I am reading Zee's Group theory in a nutshell for physicists and came across the following theorem (Page 96):
The all-important unitarity theorem states that finite groups have unitary representations, that is to say, $D^\dagger(g)D(g)=I$ for all $g$ and for all representations.
In practice, this theorem is a big help in finding representations of finite groups. As a start, we can eliminate some proposed representations by merely checking if the listed matrices are unitary or not.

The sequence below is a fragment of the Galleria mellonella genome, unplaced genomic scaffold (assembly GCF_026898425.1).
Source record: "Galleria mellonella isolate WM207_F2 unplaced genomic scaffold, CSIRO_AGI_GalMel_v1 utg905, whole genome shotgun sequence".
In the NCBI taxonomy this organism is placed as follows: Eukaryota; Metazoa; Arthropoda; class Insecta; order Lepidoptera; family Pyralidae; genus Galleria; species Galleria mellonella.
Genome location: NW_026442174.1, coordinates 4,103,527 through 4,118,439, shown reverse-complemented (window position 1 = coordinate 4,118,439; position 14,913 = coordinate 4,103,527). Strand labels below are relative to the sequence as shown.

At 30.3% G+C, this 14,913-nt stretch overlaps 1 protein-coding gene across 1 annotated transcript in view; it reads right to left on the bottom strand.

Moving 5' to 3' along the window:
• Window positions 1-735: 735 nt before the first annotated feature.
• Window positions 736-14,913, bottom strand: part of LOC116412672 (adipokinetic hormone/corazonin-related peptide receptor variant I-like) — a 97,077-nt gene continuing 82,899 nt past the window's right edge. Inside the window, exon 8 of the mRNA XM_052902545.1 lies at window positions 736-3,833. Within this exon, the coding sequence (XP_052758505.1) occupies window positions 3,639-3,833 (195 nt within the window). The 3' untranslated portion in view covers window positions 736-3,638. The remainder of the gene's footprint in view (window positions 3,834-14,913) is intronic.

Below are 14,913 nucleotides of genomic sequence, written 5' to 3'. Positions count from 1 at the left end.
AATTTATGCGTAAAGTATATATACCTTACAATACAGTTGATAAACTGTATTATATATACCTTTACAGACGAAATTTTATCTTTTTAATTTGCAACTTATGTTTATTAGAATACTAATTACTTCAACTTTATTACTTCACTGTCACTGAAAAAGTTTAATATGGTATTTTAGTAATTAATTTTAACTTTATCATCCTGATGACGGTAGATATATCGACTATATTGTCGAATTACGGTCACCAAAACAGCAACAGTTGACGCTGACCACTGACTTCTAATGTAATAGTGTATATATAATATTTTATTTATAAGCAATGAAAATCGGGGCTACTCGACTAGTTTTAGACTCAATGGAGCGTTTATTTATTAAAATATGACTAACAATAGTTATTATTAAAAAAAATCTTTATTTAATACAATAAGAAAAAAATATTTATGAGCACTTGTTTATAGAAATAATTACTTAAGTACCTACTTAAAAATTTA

According to me, the theorem states that all representations of a finite group are unitary. But I am having a hard time digesting this fact. The only take-away that I could draw from the proof is that given a finite group, we can always find a unitary representation for it. Can someone please explain me how the statement and the proof of the theorem are consistent with each other?
Also, a quick google search for "unitarity theorem" does not gives me anything relevant. Am I missing something? Or does this theorem have a more famous name?
I am just starting with group theory and have no background on abstract algebra so you may have to dumb it down a little for me.